The decision

Upper Tribunal
(Immigration and Asylum Chamber) Appeal Number: PA/08351/2019


Decision & Reasons Promulgated
On 13th January 2020
On 7th February 2020




mr hawre imad rasool


For the Appellant: Mr Howard (Solicitor)
For the Respondent: Mr Tan (Home Office Presenting Officer)

1. This is an error of law hearing. I shall refer to the parties using the titles in the First tier Tribunal. The respondent appeals against the decision of the First tier Tribunal (Judge Buckwell) (FtT) promulgated on 9th October 2019 in which the appellant's protection claim was dismissed and his human rights claim was allowed under Article 3 ECHR.

2. The appellant claimed asylum on the grounds that he was at risk on return to Iraq because he was wanted by HAS and by the Peshmurga. The FtT found his account not to be credible [95] and there is no challenge thereon.
3. The FtT considered the issue of relocation and referred to AA Iraq CG [2017] UKUT 544 (IAC), AAH Iraq and BA Iraq [23]. The FtT considered the issue of obtaining a CSID and in that context considered Article 3 [84 & 96].
4. The FtT considered that the appellant's return to Baghdad gave rise to significant difficulties because he did not have the documentation (CSID or other) needed to live in Iraq and he would face significant challenges in travelling out of the city and through checkpoints. As a Kurd he could not relocate to Baghdad [98]. At [100] the FtT found that the appellant would not reasonably be able to secure the issue of a replacement CSID and would find himself in significant difficulty in Iraq. The FtT relied on caselaw in concluding that Article 3 was engaged in such circumstances.
5. There was evidence before the FtT that the appellant had a brother in Iraq, that he had close friends who he remained in contact with and who had provided him with documents obtained from his family home, where his old CSID was kept. The appellant had previously lived in Erbil. He had friends in IKR.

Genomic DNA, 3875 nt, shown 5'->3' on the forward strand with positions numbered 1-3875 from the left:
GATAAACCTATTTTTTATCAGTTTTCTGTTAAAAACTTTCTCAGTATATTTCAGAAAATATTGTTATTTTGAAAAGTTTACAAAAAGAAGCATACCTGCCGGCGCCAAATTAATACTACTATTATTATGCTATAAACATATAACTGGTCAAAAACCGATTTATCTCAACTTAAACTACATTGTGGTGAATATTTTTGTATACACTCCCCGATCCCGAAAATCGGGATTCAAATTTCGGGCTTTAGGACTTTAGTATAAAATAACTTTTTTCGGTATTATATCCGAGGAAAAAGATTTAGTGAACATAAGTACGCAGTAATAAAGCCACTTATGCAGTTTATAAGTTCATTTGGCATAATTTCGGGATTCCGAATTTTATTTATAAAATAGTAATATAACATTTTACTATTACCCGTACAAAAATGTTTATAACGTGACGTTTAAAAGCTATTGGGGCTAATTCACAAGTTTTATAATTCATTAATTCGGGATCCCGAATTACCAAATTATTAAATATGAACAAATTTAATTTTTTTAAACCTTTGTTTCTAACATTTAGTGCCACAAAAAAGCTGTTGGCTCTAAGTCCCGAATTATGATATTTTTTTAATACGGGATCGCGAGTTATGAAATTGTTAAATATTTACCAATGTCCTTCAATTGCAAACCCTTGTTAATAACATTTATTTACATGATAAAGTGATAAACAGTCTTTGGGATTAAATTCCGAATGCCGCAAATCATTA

Grounds of appeal
6. In grounds of appeal the respondent argued that the FtT erred by failing to give adequate reasons as to the engagement of Article 3 ECHR by reference to the issue of documentation [104]. No assessment was made of the relevant caselaw AAH and AA, in particular where the UT found that as a general matter "it will not be unreasonable or unduly harsh for a person from a contested area? to relocate to Baghdad".
7. The FtT failed to assess all relevant factors including that the appellant could seek assistance from his brother to obtain or renew his CSID or even why the appellant could not approach the Iraqi Embassy in the UK, and/or why the appellant could not approach his friends in his home area to obtain the old CSID from his family home. Further it was argued that the FtT failed to consider that it was open to the appellant to use the process involving a power of attorney.
8. The FtT's finding that the appellant's return would not be voluntary was irrelevant in the light of his claim being found not credible. The FtT failed to properly considered return to IKR.
9. The FtT failed to explain the relevance of Article 3 in particular where it dismissed the asylum and humanitarian protection claims.

Permission to appeal
10. Permission to appeal to the Upper Tribunal (UT) was granted by Designated First tier Tribunal Judge Woodcraft on 19.11.2019. He considered that given the credibility issues it was arguable that the FtT ought to have explained in more detail why the appellant could not obtain a CSID, particularly when it had been submitted that his friends had been willing to assist the appellant to obtain documentation [71]. The FtT's focus was on return to Baghdad when arguably that was not the main issue. The appellant's reluctance to return was not a good reason to allow the appeal either [97].